Supporting the Arts in Western Massachusetts and Beyond

December 4, 2012

Pachelbel and Tchaikovsky

Hartford Symphony Orchestra, Hartford, CT
by Michael J. Moran

The first half of the third “Masterworks” program in the current HSO season offered a historical survey of music for string orchestra over several centuries. It played to the strengths of guest conductor Joel Smirnoff, a former longtime violinist in the Juilliard String Quartet.

Joel Smirnoff
The program opened with Pachelbel’s Canon, likely written around 1694 but lost until 1919, which, for all its familiarity, is rarely performed in concert. The Hartford string section gave it a warm, affectionate reading at a steady, flowing tempo. A smaller ensemble then backed HSO principal violist Michael Wheeler in Telemann’s 1720 Concerto in G for Viola and Strings. Wheeler played this tuneful and appealing showpiece with a sweet, mellifluous tone that earned him enthusiastic applause from the audience and his colleagues alike. Orchestra keyboardist Margreet Francis gave discreet support on harpsichord continuo in both works.

The string ensemble expanded again for a sumptuous account of Vaughan Williams’ gorgeous Fantasia on a Theme by Thomas Tallis. Premiered in 1910, the Fantasia opens and closes with a simple 1567 melody by Elizabethan composer Tallis and features a string quartet and a larger group which build to a rhapsodic climax in counterpoint with the full string orchestra. Smirnoff balanced these antiphonal forces with passion and precision.

The full orchestra appeared after intermission for a terrific performance of Tchaikovsky’s seldom heard Symphony No. 1, called “Winter Dreams” by the fledgling composer, who wrote it when still in his mid-twenties. Despite its sometimes episodic structure and an overly bombastic finale, the symphony often foreshadows the colorful orchestration and melodic genius of the mature Tchaikovsky. The woodwind, brass, and percussion sounded supercharged by their earlier rest period, with impressive solo turns by oboist Stephen Wade in the dreamy “Adagio Cantabile,” principal flutist Greig Shearer in the Mendelssohnian “Scherzo,” and bassoonist Louis Lazzerini in the opening and closing movements.

Smirnoff brought a lively and engaging stage presence to Hartford, earning the affection and respect of both his fellow musicians and an appreciative audience. A return invitation to the Belding podium would clearly seem well advised.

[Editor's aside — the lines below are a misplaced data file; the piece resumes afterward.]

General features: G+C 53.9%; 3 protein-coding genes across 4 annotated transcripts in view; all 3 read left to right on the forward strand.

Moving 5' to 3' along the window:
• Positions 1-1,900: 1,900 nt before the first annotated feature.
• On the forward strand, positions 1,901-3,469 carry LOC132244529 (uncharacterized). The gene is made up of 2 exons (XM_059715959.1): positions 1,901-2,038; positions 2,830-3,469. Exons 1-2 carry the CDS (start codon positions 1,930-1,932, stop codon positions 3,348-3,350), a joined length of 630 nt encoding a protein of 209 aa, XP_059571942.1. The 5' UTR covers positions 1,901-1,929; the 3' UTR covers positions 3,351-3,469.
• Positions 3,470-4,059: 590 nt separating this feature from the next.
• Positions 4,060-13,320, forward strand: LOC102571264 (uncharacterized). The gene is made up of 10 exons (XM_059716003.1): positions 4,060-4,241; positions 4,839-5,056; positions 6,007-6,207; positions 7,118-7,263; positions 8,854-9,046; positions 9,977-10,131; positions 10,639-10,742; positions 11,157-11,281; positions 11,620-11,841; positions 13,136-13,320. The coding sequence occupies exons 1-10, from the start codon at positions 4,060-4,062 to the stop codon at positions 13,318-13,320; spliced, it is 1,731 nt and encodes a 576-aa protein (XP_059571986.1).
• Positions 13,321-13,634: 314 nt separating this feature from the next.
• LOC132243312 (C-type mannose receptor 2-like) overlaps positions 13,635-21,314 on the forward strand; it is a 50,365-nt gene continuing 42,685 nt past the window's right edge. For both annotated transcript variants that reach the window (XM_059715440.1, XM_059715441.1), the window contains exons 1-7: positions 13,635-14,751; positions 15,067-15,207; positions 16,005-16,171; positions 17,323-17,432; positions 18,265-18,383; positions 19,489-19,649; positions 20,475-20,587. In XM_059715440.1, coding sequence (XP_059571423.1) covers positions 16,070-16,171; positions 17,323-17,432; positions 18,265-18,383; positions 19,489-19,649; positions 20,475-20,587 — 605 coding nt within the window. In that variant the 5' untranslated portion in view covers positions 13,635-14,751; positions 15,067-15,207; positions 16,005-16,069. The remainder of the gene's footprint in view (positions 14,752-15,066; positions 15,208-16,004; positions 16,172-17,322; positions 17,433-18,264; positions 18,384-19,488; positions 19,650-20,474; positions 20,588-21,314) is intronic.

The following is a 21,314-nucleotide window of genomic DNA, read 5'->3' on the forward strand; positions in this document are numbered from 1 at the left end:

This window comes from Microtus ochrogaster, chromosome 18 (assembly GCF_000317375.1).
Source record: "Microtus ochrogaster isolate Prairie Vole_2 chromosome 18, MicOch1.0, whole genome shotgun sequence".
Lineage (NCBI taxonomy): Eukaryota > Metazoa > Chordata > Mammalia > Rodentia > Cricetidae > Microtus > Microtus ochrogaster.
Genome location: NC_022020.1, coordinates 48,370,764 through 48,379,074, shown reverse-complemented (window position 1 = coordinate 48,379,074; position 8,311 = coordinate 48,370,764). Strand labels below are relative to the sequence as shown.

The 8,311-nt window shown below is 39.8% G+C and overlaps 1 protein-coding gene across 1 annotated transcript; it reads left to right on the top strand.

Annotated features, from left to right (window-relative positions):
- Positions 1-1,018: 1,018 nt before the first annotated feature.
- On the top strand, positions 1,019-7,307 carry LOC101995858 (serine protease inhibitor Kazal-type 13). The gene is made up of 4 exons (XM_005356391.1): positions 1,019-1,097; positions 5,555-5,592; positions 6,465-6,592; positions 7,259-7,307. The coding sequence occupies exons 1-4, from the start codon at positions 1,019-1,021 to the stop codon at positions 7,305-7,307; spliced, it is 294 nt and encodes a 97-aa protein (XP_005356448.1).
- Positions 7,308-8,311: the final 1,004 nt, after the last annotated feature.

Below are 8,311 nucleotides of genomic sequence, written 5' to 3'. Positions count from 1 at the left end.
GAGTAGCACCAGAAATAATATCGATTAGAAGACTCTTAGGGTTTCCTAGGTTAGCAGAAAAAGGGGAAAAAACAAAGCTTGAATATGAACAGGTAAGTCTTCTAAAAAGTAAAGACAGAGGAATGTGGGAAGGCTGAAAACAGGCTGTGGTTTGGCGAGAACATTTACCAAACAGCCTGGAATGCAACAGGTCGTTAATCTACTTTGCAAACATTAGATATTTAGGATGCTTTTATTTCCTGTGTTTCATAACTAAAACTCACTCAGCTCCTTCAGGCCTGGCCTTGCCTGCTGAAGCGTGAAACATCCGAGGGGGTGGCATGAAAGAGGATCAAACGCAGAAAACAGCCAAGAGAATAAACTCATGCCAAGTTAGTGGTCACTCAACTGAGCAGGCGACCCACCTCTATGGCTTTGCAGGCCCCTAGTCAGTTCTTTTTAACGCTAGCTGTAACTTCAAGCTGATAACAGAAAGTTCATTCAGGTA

December 2, 2012

A Christmas Carol

Hartford Stage, Hartford, CT
through December 29, 2012
by Jarice Hanson

From the opening scene featuring dancing and flying ghosts, the audience knows that this version of "A Christmas Carol" is going to be different. The 15th anniversary production of Charles Dickens’ classic story, directed by Maxwell Williams, marks the holiday season in a spirited way (pardon the pun). Originally adapted and directed by Michael Wilson, this production is a masterpiece of family fun that Dickens himself would appreciate.

Bill Raymond is irascible, endearing, and a master of comic timing as Scrooge. His portrayal of the iconic curmudgeon reflects an ability to integrate classic and children’s theatre to entertain audiences of all ages. The venerable Noble Shropshire, in a dual role as Mrs. Dilber and Jacob Marley’s ghost, provides a brilliant catalyst for Scrooge’s epiphanies. The professionals gently guide the children in the cast to realize their own characters, and the result is a caring stage family that resonates with everyone. When Tiny Tim says “God Bless Us Everyone” audible sniffles of sympathy from the audience were heard.

While the story is true to the original text, special mentions are deserved for choreographer Hope Clarke, scenic designer Tony Straiges, costume designer Zack Brown, and lighting designer Robert Wierzel for their contributions. The Spirit of Christmas Past (Johanna Morrison), the Spirit of Christmas Present (Alan Rust) and the Spirit of Christmas Future (whom, according to the playbill, was played by “Himself”) are memorable portrayals.

For those who know youngsters who have never seen a live performance before, this production is a wonderful way to introduce them to the magic of theatre. When the performance was over, one bright eyes young girl was asked what she liked best about the production. Her reply was, “All of it.” She might not become a theatre critic in the future, but it's pretty sure she’ll want to go to the theatre again.